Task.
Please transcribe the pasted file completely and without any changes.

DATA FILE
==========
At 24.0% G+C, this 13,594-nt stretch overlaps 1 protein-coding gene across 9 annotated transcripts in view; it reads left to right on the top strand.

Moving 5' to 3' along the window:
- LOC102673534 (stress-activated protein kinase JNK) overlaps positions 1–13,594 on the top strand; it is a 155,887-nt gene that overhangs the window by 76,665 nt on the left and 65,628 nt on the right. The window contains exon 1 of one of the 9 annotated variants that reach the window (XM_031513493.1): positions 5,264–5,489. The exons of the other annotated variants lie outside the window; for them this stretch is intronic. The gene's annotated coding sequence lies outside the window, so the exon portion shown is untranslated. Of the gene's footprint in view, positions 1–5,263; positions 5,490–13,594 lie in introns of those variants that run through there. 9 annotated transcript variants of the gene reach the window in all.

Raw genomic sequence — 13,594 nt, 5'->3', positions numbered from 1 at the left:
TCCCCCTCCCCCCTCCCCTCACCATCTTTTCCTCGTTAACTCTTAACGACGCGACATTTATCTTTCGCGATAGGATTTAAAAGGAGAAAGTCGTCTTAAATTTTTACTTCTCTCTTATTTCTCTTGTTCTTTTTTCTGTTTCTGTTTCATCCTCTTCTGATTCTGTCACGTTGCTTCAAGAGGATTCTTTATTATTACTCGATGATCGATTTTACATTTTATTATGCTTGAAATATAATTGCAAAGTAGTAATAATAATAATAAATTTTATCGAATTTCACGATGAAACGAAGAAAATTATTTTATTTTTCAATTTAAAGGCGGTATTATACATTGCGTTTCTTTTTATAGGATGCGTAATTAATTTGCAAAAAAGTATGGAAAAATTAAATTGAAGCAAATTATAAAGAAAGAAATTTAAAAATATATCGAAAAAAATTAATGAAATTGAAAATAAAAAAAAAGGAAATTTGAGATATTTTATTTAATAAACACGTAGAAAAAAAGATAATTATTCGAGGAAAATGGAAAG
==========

At 24.0% G+C, this 13,594-nt stretch overlaps 1 protein-coding gene across 9 annotated transcripts in view; it reads left to right on the top strand.

Moving 5' to 3' along the window:
- LOC102673534 (stress-activated protein kinase JNK) overlaps positions 1–13,594 on the top strand; it is a 155,887-nt gene that overhangs the window by 76,665 nt on the left and 65,628 nt on the right. The window contains exon 1 of one of the 9 annotated variants that reach the window (XM_031513493.1): positions 5,264–5,489. The exons of the other annotated variants lie outside the window; for them this stretch is intronic. The gene's annotated coding sequence lies outside the window, so the exon portion shown is untranslated. Of the gene's footprint in view, positions 1–5,263; positions 5,490–13,594 lie in introns of those variants that run through there. 9 annotated transcript variants of the gene reach the window in all.

Raw genomic sequence — 13,594 nt, 5'->3', positions numbered from 1 at the left:
TCCCCCTCCCCCCTCCCCTCACCATCTTTTCCTCGTTAACTCTTAACGACGCGACATTTATCTTTCGCGATAGGATTTAAAAGGAGAAAGTCGTCTTAAATTTTTACTTCTCTCTTATTTCTCTTGTTCTTTTTTCTGTTTCTGTTTCATCCTCTTCTGATTCTGTCACGTTGCTTCAAGAGGATTCTTTATTATTACTCGATGATCGATTTTACATTTTATTATGCTTGAAATATAATTGCAAAGTAGTAATAATAATAATAAATTTTATCGAATTTCACGATGAAACGAAGAAAATTATTTTATTTTTCAATTTAAAGGCGGTATTATACATTGCGTTTCTTTTTATAGGATGCGTAATTAATTTGCAAAAAAGTATGGAAAAATTAAATTGAAGCAAATTATAAAGAAAGAAATTTAAAAATATATCGAAAAAAATTAATGAAATTGAAAATAAAAAAAAAGGAAATTTGAGATATTTTATTTAATAAACACGTAGAAAAAAAGATAATTATTCGAGGAAAATGGAAAG